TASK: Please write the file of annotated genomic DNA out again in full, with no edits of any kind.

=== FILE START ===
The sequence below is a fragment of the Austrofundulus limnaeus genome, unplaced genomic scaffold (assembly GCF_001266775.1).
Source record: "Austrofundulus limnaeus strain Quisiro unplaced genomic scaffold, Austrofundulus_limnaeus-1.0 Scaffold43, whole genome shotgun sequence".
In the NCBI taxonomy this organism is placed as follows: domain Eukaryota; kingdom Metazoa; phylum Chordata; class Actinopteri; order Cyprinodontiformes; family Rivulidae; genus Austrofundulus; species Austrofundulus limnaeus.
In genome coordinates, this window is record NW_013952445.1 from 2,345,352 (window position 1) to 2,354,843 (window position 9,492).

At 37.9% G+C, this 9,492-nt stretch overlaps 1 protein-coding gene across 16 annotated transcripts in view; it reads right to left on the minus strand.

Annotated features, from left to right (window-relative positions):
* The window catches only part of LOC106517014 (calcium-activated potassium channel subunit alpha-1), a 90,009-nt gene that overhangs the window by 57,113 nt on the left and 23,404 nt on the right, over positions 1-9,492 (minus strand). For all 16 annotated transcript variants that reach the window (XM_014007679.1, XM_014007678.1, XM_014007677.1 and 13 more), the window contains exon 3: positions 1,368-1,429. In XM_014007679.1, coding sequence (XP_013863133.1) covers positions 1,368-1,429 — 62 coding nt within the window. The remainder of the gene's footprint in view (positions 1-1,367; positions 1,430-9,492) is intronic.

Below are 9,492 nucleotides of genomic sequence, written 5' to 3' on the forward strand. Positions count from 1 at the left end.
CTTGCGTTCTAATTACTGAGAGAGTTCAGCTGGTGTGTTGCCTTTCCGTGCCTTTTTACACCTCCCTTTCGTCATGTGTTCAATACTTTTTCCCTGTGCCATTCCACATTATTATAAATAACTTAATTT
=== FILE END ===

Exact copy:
The sequence below is a fragment of the Austrofundulus limnaeus genome, unplaced genomic scaffold (assembly GCF_001266775.1).
Source record: "Austrofundulus limnaeus strain Quisiro unplaced genomic scaffold, Austrofundulus_limnaeus-1.0 Scaffold43, whole genome shotgun sequence".
In the NCBI taxonomy this organism is placed as follows: domain Eukaryota; kingdom Metazoa; phylum Chordata; class Actinopteri; order Cyprinodontiformes; family Rivulidae; genus Austrofundulus; species Austrofundulus limnaeus.
In genome coordinates, this window is record NW_013952445.1 from 2,345,352 (window position 1) to 2,354,843 (window position 9,492).

At 37.9% G+C, this 9,492-nt stretch overlaps 1 protein-coding gene across 16 annotated transcripts in view; it reads right to left on the minus strand.

Annotated features, from left to right (window-relative positions):
* The window catches only part of LOC106517014 (calcium-activated potassium channel subunit alpha-1), a 90,009-nt gene that overhangs the window by 57,113 nt on the left and 23,404 nt on the right, over positions 1-9,492 (minus strand). For all 16 annotated transcript variants that reach the window (XM_014007679.1, XM_014007678.1, XM_014007677.1 and 13 more), the window contains exon 3: positions 1,368-1,429. In XM_014007679.1, coding sequence (XP_013863133.1) covers positions 1,368-1,429 — 62 coding nt within the window. The remainder of the gene's footprint in view (positions 1-1,367; positions 1,430-9,492) is intronic.

Below are 9,492 nucleotides of genomic sequence, written 5' to 3' on the forward strand. Positions count from 1 at the left end.
CTTGCGTTCTAATTACTGAGAGAGTTCAGCTGGTGTGTTGCCTTTCCGTGCCTTTTTACACCTCCCTTTCGTCATGTGTTCAATACTTTTTCCCTGTGCCATTCCACATTATTATAAATAACTTAATTT